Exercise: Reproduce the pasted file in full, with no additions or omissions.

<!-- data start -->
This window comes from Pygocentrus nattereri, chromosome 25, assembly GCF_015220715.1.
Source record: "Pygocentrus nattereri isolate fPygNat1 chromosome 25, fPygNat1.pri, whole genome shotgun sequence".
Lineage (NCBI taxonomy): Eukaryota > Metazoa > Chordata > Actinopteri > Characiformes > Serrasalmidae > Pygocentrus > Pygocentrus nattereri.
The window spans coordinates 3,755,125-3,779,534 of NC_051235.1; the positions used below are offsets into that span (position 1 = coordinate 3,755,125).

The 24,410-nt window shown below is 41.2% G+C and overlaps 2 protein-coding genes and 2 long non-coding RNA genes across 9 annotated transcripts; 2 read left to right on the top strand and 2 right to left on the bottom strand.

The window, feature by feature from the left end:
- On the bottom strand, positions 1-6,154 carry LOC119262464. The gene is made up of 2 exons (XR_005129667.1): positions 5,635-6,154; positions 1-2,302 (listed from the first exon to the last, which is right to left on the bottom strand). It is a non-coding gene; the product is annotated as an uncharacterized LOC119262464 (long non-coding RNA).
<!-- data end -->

This window comes from Pygocentrus nattereri, chromosome 25, assembly GCF_015220715.1.
Source record: "Pygocentrus nattereri isolate fPygNat1 chromosome 25, fPygNat1.pri, whole genome shotgun sequence".
Lineage (NCBI taxonomy): Eukaryota > Metazoa > Chordata > Actinopteri > Characiformes > Serrasalmidae > Pygocentrus > Pygocentrus nattereri.
The window spans coordinates 3,755,125-3,779,534 of NC_051235.1; the positions used below are offsets into that span (position 1 = coordinate 3,755,125).

The 24,410-nt window shown below is 41.2% G+C and overlaps 2 protein-coding genes and 2 long non-coding RNA genes across 9 annotated transcripts; 2 read left to right on the top strand and 2 right to left on the bottom strand.

The window, feature by feature from the left end:
- On the bottom strand, positions 1-6,154 carry LOC119262464. The gene is made up of 2 exons (XR_005129667.1): positions 5,635-6,154; positions 1-2,302 (listed from the first exon to the last, which is right to left on the bottom strand). It is a non-coding gene; the product is annotated as an uncharacterized LOC119262464 (long non-coding RNA).